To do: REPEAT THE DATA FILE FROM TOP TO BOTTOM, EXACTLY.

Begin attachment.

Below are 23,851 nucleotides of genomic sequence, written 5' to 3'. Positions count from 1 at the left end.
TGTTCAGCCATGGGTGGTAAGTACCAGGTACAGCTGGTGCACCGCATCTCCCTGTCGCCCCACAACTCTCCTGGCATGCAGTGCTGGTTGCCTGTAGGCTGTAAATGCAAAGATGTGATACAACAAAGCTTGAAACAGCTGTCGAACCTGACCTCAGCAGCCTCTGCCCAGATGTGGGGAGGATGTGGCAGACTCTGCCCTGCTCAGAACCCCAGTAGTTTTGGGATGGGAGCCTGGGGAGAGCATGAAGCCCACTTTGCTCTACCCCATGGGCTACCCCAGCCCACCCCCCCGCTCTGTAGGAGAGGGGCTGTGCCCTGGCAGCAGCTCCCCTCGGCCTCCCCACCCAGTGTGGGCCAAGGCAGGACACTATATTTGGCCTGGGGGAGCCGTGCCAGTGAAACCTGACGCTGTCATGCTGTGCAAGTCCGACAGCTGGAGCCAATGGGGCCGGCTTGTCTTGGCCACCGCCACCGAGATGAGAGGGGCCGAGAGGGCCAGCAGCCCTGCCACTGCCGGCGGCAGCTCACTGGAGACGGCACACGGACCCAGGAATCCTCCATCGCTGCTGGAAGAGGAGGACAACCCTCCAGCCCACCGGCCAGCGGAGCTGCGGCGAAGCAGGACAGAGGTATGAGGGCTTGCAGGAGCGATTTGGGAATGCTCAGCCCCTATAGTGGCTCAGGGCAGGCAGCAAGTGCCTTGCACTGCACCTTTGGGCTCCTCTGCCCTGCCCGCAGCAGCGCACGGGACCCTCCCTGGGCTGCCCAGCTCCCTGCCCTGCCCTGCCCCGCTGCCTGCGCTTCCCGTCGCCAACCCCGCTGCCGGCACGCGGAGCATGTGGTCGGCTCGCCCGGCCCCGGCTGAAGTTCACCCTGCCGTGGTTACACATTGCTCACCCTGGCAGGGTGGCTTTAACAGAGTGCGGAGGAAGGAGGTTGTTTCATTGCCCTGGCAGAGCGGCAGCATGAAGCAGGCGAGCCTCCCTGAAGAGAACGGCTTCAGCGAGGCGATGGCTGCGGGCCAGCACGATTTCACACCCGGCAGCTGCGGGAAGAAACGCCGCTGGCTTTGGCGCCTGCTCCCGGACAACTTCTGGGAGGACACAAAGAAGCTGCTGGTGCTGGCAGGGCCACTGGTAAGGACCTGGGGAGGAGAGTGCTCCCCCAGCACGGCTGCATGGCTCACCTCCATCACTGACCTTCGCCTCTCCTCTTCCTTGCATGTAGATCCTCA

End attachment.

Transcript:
Below are 23,851 nucleotides of genomic sequence, written 5' to 3'. Positions count from 1 at the left end.
TGTTCAGCCATGGGTGGTAAGTACCAGGTACAGCTGGTGCACCGCATCTCCCTGTCGCCCCACAACTCTCCTGGCATGCAGTGCTGGTTGCCTGTAGGCTGTAAATGCAAAGATGTGATACAACAAAGCTTGAAACAGCTGTCGAACCTGACCTCAGCAGCCTCTGCCCAGATGTGGGGAGGATGTGGCAGACTCTGCCCTGCTCAGAACCCCAGTAGTTTTGGGATGGGAGCCTGGGGAGAGCATGAAGCCCACTTTGCTCTACCCCATGGGCTACCCCAGCCCACCCCCCCGCTCTGTAGGAGAGGGGCTGTGCCCTGGCAGCAGCTCCCCTCGGCCTCCCCACCCAGTGTGGGCCAAGGCAGGACACTATATTTGGCCTGGGGGAGCCGTGCCAGTGAAACCTGACGCTGTCATGCTGTGCAAGTCCGACAGCTGGAGCCAATGGGGCCGGCTTGTCTTGGCCACCGCCACCGAGATGAGAGGGGCCGAGAGGGCCAGCAGCCCTGCCACTGCCGGCGGCAGCTCACTGGAGACGGCACACGGACCCAGGAATCCTCCATCGCTGCTGGAAGAGGAGGACAACCCTCCAGCCCACCGGCCAGCGGAGCTGCGGCGAAGCAGGACAGAGGTATGAGGGCTTGCAGGAGCGATTTGGGAATGCTCAGCCCCTATAGTGGCTCAGGGCAGGCAGCAAGTGCCTTGCACTGCACCTTTGGGCTCCTCTGCCCTGCCCGCAGCAGCGCACGGGACCCTCCCTGGGCTGCCCAGCTCCCTGCCCTGCCCTGCCCCGCTGCCTGCGCTTCCCGTCGCCAACCCCGCTGCCGGCACGCGGAGCATGTGGTCGGCTCGCCCGGCCCCGGCTGAAGTTCACCCTGCCGTGGTTACACATTGCTCACCCTGGCAGGGTGGCTTTAACAGAGTGCGGAGGAAGGAGGTTGTTTCATTGCCCTGGCAGAGCGGCAGCATGAAGCAGGCGAGCCTCCCTGAAGAGAACGGCTTCAGCGAGGCGATGGCTGCGGGCCAGCACGATTTCACACCCGGCAGCTGCGGGAAGAAACGCCGCTGGCTTTGGCGCCTGCTCCCGGACAACTTCTGGGAGGACACAAAGAAGCTGCTGGTGCTGGCAGGGCCACTGGTAAGGACCTGGGGAGGAGAGTGCTCCCCCAGCACGGCTGCATGGCTCACCTCCATCACTGACCTTCGCCTCTCCTCTTCCTTGCATGTAGATCCTCA